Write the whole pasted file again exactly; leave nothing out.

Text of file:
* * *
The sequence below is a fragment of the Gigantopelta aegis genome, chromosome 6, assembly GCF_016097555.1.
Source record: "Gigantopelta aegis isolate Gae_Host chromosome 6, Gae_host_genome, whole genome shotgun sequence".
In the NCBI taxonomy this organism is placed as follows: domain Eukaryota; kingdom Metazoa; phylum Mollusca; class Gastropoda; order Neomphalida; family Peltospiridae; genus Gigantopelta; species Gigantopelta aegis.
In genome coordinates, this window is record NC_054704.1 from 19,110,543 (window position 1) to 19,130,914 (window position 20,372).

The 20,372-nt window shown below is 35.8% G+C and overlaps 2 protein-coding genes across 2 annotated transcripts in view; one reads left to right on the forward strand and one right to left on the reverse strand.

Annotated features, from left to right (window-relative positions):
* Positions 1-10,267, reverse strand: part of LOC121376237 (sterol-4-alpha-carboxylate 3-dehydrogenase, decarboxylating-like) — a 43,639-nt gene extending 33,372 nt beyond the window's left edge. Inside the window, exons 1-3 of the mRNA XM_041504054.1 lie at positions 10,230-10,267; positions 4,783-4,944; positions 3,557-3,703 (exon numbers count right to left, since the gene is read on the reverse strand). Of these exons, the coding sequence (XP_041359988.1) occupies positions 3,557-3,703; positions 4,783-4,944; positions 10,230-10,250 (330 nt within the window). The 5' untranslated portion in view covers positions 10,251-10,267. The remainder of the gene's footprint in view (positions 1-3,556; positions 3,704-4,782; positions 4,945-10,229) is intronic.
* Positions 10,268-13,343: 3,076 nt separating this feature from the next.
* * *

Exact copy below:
The sequence below is a fragment of the Gigantopelta aegis genome, chromosome 6, assembly GCF_016097555.1.
Source record: "Gigantopelta aegis isolate Gae_Host chromosome 6, Gae_host_genome, whole genome shotgun sequence".
In the NCBI taxonomy this organism is placed as follows: domain Eukaryota; kingdom Metazoa; phylum Mollusca; class Gastropoda; order Neomphalida; family Peltospiridae; genus Gigantopelta; species Gigantopelta aegis.
In genome coordinates, this window is record NC_054704.1 from 19,110,543 (window position 1) to 19,130,914 (window position 20,372).

The 20,372-nt window shown below is 35.8% G+C and overlaps 2 protein-coding genes across 2 annotated transcripts in view; one reads left to right on the forward strand and one right to left on the reverse strand.

Annotated features, from left to right (window-relative positions):
* Positions 1-10,267, reverse strand: part of LOC121376237 (sterol-4-alpha-carboxylate 3-dehydrogenase, decarboxylating-like) — a 43,639-nt gene extending 33,372 nt beyond the window's left edge. Inside the window, exons 1-3 of the mRNA XM_041504054.1 lie at positions 10,230-10,267; positions 4,783-4,944; positions 3,557-3,703 (exon numbers count right to left, since the gene is read on the reverse strand). Of these exons, the coding sequence (XP_041359988.1) occupies positions 3,557-3,703; positions 4,783-4,944; positions 10,230-10,250 (330 nt within the window). The 5' untranslated portion in view covers positions 10,251-10,267. The remainder of the gene's footprint in view (positions 1-3,556; positions 3,704-4,782; positions 4,945-10,229) is intronic.
* Positions 10,268-13,343: 3,076 nt separating this feature from the next.